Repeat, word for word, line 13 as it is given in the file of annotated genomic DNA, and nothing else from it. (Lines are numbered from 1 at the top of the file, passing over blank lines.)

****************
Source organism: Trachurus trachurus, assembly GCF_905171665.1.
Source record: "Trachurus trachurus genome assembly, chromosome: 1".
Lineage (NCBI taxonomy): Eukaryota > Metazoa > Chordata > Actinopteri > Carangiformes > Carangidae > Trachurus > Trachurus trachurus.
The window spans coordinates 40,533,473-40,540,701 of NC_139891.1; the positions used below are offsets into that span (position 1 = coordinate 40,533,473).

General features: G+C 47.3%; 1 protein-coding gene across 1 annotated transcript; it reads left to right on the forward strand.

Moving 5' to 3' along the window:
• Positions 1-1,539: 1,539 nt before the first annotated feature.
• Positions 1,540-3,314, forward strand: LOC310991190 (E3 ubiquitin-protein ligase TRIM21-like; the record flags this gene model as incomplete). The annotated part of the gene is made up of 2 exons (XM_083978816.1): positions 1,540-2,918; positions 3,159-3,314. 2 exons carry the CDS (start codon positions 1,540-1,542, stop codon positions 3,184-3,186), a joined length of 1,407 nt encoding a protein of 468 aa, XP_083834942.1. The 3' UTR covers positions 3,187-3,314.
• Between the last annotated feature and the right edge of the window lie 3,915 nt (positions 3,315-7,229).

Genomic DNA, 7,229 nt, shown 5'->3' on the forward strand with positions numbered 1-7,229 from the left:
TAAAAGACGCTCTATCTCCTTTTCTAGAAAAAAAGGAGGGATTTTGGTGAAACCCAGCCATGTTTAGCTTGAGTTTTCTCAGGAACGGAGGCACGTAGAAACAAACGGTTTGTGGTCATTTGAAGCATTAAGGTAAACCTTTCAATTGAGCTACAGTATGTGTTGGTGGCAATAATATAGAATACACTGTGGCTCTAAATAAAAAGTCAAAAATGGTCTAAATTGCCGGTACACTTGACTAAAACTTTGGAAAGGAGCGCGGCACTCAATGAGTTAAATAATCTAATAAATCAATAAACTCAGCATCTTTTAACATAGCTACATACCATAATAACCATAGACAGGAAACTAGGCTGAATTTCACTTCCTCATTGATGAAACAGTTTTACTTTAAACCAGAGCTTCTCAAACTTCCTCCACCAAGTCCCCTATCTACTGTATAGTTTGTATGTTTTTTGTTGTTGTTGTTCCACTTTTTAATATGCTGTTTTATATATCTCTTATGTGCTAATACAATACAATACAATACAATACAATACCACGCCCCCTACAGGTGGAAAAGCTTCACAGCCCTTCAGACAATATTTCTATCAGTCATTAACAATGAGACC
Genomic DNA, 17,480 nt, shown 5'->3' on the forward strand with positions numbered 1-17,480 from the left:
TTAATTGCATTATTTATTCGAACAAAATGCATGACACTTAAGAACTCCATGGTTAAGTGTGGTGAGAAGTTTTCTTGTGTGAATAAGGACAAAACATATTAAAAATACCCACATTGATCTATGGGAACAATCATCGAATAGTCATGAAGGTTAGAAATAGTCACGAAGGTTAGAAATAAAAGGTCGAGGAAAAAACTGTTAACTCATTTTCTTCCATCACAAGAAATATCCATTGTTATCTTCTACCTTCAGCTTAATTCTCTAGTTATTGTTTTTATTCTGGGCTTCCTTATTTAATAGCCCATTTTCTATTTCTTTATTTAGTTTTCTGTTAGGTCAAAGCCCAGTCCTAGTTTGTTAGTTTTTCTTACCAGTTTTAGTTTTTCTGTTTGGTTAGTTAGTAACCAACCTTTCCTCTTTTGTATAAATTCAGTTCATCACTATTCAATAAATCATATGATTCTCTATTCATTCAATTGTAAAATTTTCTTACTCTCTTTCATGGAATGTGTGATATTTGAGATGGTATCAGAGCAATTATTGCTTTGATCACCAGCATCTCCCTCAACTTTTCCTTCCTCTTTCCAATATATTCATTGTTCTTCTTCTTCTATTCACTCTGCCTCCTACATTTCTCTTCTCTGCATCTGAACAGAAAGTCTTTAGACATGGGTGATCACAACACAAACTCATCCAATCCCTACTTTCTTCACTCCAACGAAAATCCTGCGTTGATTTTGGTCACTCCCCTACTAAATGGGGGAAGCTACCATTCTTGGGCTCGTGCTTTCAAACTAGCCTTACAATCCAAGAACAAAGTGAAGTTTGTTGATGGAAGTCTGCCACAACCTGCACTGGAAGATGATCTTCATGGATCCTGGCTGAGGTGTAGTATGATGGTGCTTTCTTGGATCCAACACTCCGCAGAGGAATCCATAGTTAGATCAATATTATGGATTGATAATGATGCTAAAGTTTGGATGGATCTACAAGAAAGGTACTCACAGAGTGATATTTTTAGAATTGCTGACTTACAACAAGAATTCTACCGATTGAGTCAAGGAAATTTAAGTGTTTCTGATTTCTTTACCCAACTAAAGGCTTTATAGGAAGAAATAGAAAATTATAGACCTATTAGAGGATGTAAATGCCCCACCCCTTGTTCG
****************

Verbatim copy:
TTAATTGCATTATTTATTCGAACAAAATGCATGACACTTAAGAACTCCATGGTTAAGTGTGGTGAGAAGTTTTCTTGTGTGAATAAGGACAAAACATATTAAAAATACCCACATTGATCTATGGGAACAATCATCGAATAGTCATGAAGGTTAGAAATAGTCACGAAGGTTAGAAATAAAAGGTCGAGGAAAAAACTGTTAACTCATTTTCTTCCATCACAAGAAATATCCATTGTTATCTTCTACCTTCAGCTTAATTCTCTAGTTATTGTTTTTATTCTGGGCTTCCTTATTTAATAGCCCATTTTCTATTTCTTTATTTAGTTTTCTGTTAGGTCAAAGCCCAGTCCTAGTTTGTTAGTTTTTCTTACCAGTTTTAGTTTTTCTGTTTGGTTAGTTAGTAACCAACCTTTCCTCTTTTGTATAAATTCAGTTCATCACTATTCAATAAATCATATGATTCTCTATTCATTCAATTGTAAAATTTTCTTACTCTCTTTCATGGAATGTGTGATATTTGAGATGGTATCAGAGCAATTATTGCTTTGATCACCAGCATCTCCCTCAACTTTTCCTTCCTCTTTCCAATATATTCATTGTTCTTCTTCTTCTATTCACTCTGCCTCCTACATTTCTCTTCTCTGCATCTGAACAGAAAGTCTTTAGACATGGGTGATCACAACACAAACTCATCCAATCCCTACTTTCTTCACTCCAACGAAAATCCTGCGTTGATTTTGGTCACTCCCCTACTAAATGGGGGAAGCTACCATTCTTGGGCTCGTGCTTTCAAACTAGCCTTACAATCCAAGAACAAAGTGAAGTTTGTTGATGGAAGTCTGCCACAACCTGCACTGGAAGATGATCTTCATGGATCCTGGCTGAGGTGTAGTATGATGGTGCTTTCTTGGATCCAACACTCCGCAGAGGAATCCATAGTTAGATCAATATTATGGATTGATAATGATGCTAAAGTTTGGATGGATCTACAAGAAAGGTACTCACAGAGTGATATTTTTAGAATTGCTGACTTACAACAAGAATTCTACCGATTGAGTCAAGGAAATTTAAGTGTTTCTGATTTCTTTACCCAACTAAAGGCTTTATAGGAAGAAATAGAAAATTATAGACCTATTAGAGGATGTAAATGCCCCACCCCTTGTTCG